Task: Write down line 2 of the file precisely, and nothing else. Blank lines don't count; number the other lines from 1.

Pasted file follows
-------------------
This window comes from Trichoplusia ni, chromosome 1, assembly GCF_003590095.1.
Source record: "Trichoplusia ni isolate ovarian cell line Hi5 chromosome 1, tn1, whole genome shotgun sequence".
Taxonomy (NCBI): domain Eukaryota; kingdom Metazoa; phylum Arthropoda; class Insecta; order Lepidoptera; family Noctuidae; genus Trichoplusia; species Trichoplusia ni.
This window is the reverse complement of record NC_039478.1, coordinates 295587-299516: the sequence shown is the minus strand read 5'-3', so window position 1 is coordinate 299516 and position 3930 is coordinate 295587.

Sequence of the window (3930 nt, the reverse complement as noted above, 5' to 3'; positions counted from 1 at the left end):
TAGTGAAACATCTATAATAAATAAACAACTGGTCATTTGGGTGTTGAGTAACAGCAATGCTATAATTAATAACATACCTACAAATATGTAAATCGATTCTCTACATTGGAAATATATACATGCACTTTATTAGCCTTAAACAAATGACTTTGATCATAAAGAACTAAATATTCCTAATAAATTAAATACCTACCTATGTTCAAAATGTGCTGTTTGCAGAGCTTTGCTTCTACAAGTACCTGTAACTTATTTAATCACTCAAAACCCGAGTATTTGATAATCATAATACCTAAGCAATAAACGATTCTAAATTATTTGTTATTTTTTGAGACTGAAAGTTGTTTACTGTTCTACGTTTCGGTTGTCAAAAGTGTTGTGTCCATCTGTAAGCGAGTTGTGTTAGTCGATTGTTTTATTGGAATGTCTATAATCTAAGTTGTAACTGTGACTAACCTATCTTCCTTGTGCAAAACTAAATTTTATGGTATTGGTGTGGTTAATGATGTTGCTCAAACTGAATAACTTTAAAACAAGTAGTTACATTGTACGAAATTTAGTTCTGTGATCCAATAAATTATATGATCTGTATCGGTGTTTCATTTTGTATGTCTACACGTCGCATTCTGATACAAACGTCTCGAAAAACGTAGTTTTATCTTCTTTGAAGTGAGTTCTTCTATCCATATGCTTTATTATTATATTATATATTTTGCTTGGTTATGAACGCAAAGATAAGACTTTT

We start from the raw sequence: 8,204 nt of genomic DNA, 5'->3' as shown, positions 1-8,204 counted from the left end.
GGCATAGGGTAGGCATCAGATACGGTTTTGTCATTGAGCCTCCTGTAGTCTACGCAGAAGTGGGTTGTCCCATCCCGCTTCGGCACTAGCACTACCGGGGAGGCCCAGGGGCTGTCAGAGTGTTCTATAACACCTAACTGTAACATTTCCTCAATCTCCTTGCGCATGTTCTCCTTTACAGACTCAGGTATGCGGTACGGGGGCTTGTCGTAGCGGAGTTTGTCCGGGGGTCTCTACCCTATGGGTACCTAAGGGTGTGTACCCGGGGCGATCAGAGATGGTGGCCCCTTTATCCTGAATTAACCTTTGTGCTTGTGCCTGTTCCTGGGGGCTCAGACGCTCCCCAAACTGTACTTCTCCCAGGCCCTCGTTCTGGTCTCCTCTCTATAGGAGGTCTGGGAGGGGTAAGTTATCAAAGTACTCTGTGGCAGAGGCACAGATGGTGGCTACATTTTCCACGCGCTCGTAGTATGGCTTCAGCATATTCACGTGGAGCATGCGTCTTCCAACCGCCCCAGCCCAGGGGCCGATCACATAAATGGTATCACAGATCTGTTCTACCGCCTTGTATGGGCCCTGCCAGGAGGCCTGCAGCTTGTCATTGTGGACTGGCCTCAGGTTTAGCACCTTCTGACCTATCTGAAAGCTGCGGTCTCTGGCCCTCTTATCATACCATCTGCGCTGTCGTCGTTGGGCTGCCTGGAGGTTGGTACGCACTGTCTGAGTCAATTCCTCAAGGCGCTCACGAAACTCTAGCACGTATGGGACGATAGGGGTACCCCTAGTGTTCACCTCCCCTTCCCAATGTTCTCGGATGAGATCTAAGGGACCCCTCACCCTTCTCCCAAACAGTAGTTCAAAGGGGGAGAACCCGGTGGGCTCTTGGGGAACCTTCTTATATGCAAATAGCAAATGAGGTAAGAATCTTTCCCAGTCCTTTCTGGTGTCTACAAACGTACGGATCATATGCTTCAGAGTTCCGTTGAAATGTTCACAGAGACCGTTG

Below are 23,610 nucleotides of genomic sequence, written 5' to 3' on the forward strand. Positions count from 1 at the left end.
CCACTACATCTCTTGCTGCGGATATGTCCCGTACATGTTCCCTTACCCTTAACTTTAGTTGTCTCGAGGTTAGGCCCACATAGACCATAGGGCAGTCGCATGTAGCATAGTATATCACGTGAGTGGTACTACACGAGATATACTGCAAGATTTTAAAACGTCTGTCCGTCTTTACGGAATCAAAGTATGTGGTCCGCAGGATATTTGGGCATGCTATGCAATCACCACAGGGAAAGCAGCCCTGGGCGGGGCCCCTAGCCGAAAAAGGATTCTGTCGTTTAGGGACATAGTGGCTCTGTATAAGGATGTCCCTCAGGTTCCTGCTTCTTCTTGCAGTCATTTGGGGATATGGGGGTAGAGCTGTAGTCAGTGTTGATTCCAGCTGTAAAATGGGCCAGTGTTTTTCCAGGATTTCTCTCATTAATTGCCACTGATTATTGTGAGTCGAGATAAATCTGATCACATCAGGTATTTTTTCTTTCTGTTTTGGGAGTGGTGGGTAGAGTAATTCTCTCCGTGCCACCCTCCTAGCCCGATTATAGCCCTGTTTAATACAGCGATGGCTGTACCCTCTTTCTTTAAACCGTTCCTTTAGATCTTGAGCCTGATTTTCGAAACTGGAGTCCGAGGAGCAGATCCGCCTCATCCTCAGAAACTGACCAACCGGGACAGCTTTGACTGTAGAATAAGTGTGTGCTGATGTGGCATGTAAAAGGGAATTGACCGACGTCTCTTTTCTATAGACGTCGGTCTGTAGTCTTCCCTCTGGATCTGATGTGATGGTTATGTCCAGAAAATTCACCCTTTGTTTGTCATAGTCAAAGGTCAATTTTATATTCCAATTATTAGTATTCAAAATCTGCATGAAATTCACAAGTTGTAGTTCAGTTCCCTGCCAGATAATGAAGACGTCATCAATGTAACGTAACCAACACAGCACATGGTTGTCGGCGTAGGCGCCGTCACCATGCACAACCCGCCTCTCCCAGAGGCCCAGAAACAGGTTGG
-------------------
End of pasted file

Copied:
Source record: "Trichoplusia ni isolate ovarian cell line Hi5 chromosome 1, tn1, whole genome shotgun sequence".